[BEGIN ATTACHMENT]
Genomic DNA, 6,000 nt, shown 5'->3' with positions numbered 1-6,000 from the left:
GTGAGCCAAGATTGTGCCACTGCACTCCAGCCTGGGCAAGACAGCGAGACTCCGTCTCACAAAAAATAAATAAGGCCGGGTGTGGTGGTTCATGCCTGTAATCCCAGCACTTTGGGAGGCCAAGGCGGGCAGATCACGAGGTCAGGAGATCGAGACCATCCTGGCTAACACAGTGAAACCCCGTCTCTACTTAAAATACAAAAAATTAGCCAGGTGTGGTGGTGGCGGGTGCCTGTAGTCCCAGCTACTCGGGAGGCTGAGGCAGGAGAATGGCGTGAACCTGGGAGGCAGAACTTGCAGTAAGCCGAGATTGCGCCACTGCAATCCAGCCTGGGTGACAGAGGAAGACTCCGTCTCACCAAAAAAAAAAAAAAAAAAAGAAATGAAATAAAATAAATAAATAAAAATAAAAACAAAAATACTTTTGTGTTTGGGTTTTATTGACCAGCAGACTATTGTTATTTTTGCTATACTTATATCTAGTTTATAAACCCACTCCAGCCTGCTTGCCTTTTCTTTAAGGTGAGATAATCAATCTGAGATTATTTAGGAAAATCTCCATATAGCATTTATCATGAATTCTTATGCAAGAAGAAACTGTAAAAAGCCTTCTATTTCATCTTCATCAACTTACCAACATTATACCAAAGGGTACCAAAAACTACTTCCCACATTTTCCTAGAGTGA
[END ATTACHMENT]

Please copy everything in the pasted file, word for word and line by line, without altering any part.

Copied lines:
Genomic DNA, 6,000 nt, shown 5'->3' with positions numbered 1-6,000 from the left:
GTGAGCCAAGATTGTGCCACTGCACTCCAGCCTGGGCAAGACAGCGAGACTCCGTCTCACAAAAAATAAATAAGGCCGGGTGTGGTGGTTCATGCCTGTAATCCCAGCACTTTGGGAGGCCAAGGCGGGCAGATCACGAGGTCAGGAGATCGAGACCATCCTGGCTAACACAGTGAAACCCCGTCTCTACTTAAAATACAAAAAATTAGCCAGGTGTGGTGGTGGCGGGTGCCTGTAGTCCCAGCTACTCGGGAGGCTGAGGCAGGAGAATGGCGTGAACCTGGGAGGCAGAACTTGCAGTAAGCCGAGATTGCGCCACTGCAATCCAGCCTGGGTGACAGAGGAAGACTCCGTCTCACCAAAAAAAAAAAAAAAAAAAGAAATGAAATAAAATAAATAAATAAAAATAAAAACAAAAATACTTTTGTGTTTGGGTTTTATTGACCAGCAGACTATTGTTATTTTTGCTATACTTATATCTAGTTTATAAACCCACTCCAGCCTGCTTGCCTTTTCTTTAAGGTGAGATAATCAATCTGAGATTATTTAGGAAAATCTCCATATAGCATTTATCATGAATTCTTATGCAAGAAGAAACTGTAAAAAGCCTTCTATTTCATCTTCATCAACTTACCAACATTATACCAAAGGGTACCAAAAACTACTTCCCACATTTTCCTAGAGTGA